I am working at my company’s small sublot for a few days, and on Friday the twenty-something yard employee who opens the gates is running a little late. He apologizes profusely, then tells me to forgive him if he seems a bit “off” today. His friend from high school was killed last night, so he’s understandably emotional. I offer my own shocked condolences, and he manages to give a few sparse details about their friendship and history before the tears he’s been holding back begin to flow. Male tears have always had the power to undo me, and COVID be damned, I rush over to wrap him in a friendly hug. There is no one else around to comfort him, and I cannot stand idly by as his grief overflows. He regains his composure and thanks me, and we turn to the demands of our jobs.
Hours later, I take my lunch break and wonder how he’s managing. I distract myself with Facebook, where I stumble upon an article about how the lack of physical touch over this last year is wreaking havoc with our mental health. I become teary-eyed near the end, thinking not only of my hug with my coworker this morning, but of the scores of people dealing with what may be the most difficult and bizarre period we’ve ever encountered.
I continue scrolling through my feed, trying to focus on positive posts. I smile when I see one wishing my favorite composer, Mozart, a happy birthday. There is a video to go along with the post, one I’ve seen a dozen times before, of opera singer Diana Damrau expertly nailing the Queen of the Night aria. This stunning and exceptionally difficult piece always makes my heart flutter happily, but today it shatters me.
Tears of my own grief and despair pour over my cheeks as I watch the artists on stage, and suddenly I am painfully aware of just how long it’s been since I sat in a darkened auditorium absorbing culture and theatrics and feeling the rush of human interaction and our shared passion for the arts. And then I am sobbing for everything.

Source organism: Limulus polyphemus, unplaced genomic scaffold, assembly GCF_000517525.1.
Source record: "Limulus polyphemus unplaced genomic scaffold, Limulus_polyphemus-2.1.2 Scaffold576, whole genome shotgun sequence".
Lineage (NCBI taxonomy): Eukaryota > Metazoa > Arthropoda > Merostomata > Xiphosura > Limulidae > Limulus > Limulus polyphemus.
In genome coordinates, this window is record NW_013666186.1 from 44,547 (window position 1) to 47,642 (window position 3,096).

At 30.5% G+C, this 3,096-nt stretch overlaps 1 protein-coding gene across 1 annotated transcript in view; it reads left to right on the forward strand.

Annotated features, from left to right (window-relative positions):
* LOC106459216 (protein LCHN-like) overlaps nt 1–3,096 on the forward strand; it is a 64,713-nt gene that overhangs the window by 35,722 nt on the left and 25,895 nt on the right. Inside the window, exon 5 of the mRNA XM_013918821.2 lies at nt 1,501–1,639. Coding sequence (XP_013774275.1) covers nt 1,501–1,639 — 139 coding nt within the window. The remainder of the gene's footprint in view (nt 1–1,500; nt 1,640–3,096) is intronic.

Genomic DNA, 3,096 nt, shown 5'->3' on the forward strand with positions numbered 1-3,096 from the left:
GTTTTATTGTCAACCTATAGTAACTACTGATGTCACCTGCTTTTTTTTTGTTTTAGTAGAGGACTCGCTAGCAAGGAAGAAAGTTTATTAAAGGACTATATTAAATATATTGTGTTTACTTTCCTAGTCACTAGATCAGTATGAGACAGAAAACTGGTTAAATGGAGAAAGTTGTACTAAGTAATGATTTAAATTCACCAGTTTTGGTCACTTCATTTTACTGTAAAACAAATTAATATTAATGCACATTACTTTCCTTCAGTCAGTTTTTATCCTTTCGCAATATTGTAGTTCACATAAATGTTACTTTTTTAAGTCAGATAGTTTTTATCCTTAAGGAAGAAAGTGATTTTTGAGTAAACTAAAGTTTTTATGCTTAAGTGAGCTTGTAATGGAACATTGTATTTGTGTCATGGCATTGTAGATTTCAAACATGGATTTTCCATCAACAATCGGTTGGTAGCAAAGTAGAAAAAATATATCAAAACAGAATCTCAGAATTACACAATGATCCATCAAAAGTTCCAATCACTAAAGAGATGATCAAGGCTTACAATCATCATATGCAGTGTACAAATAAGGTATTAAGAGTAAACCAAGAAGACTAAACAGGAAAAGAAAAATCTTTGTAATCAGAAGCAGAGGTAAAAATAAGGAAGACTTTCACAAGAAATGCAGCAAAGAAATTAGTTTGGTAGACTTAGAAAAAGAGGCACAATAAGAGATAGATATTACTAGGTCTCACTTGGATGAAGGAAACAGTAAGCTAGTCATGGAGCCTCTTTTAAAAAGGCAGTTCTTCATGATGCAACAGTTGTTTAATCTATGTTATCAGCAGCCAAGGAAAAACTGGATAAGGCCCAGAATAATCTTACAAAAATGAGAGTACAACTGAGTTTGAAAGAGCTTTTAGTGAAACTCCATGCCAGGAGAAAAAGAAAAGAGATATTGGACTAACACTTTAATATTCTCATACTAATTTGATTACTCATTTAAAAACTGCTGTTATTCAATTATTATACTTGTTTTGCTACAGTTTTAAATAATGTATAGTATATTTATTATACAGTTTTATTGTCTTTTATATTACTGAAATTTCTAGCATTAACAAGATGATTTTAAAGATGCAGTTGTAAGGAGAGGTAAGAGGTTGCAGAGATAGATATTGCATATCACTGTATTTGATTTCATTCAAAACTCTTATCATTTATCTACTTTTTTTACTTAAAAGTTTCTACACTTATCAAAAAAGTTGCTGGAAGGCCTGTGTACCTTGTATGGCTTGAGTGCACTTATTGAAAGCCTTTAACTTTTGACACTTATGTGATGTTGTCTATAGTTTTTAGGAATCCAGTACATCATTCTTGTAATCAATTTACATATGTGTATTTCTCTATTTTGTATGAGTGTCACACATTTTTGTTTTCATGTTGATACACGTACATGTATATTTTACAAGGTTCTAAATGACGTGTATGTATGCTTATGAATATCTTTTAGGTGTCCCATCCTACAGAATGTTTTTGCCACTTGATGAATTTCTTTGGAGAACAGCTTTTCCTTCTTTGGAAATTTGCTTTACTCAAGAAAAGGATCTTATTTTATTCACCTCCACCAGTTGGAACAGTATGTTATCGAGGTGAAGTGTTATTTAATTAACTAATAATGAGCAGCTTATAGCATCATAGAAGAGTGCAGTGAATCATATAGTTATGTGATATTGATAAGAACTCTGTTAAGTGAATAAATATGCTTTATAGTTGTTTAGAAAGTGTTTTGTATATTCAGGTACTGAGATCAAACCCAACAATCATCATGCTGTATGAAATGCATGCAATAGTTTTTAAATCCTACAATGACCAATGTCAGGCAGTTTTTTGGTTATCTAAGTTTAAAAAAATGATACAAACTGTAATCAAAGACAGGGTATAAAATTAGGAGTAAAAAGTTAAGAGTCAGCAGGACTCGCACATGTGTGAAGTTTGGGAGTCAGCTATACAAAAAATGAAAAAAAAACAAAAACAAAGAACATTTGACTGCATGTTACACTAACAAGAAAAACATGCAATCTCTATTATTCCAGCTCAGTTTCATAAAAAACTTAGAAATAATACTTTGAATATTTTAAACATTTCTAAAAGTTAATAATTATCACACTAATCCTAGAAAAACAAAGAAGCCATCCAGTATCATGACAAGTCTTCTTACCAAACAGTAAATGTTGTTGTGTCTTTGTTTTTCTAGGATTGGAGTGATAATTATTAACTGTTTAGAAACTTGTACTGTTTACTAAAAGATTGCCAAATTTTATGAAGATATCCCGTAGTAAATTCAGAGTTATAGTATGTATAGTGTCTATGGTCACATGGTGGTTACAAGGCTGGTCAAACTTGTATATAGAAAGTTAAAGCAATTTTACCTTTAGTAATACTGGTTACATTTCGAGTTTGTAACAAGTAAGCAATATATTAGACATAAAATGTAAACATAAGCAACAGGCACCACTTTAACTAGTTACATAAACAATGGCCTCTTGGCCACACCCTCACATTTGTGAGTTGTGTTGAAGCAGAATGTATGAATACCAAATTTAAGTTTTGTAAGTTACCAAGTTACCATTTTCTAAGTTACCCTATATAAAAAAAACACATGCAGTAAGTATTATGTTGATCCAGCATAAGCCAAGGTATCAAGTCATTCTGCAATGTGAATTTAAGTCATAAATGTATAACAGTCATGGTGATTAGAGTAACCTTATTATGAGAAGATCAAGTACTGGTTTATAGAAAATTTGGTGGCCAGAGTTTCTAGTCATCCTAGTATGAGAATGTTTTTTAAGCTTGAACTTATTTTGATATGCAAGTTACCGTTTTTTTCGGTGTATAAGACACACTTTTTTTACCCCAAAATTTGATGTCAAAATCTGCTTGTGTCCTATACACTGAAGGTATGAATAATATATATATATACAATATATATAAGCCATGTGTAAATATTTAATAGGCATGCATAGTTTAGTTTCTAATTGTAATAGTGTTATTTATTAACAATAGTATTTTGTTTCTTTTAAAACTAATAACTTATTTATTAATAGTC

I cry out of frustration for the linger, all-encompassing fatigue that COVID has left in my body, and I cry out of fear that the virus will have some future negative effects on mine or my husband’s health. I cry because it’s been nearly a year since I’ve swum laps or splashed and laughed with other women as we aqua-Zumba our way across the pool to Bruno Mars and Ricky Martin. I cry for the restaurants and small businesses, the non-profits and schools, the students and teachers, the nurses and travel industry. I cry for my friends in Holland and the missed opportunity to visit them in The Netherlands. I cry for the unfulfilled desire to see the Van Gogh Museum, the canals, the windmills, the tulips. I cry because I just want to sit at my friends’ kitchen table, laughing and talking and catching up while we sip beer and wine and finally taste homemade Olliebolen.
When lunch is over, I force my tears to an abrupt halt in the way that women do, in order to attend to the necessities of work and life until there is another spare moment for release.
I stumble through the rest of the day as best I can in this fog of emotion and brain fuzziness and exhaustion and wonder how long the remnants of this virus will inhabit my body and mind.
At 5pm, I head to the pharmacy for prescriptions, resting my head against the steering wheel in the parking lot for 60 seconds just to gather my wits. I have not known fatigue or frustration like this since I had mono in my early twenties, but there are errands to run and a house to clean and meals to cook and dogs to attend to.
On my way home I am sitting at a red light, fighting the urge to close my eyes for only a moment, when the tears break through again. I am sobbing because I am so tired. I am sobbing because it is so cold — the bitter January air is cutting through my coat and gloves and laughing at the meager attempts of the heat in my car. I sob because it seems like spring will never, ever come. I sob because I want to exercise swim and take my dogs to the park. I sob thinking about my messy bathroom and kitchen. I sob because I want to go to a restaurant with my friends and have a glass of sangria and eat too much rich food. I sob because I miss my mom and dad and sister and friends. I sob because we still do not know when this will end.
When I finally walk through my back door, I greet my dogs and my husband. I eat a bowl of cereal for dinner, take my pills, and go upstairs to read and rest for an hour before starting laundry and making a grocery list.
But after awhile, I fold down the page in my novel, set it aside, and flick off the bedside lamp. And I sleep. And I sleep. And I sleep.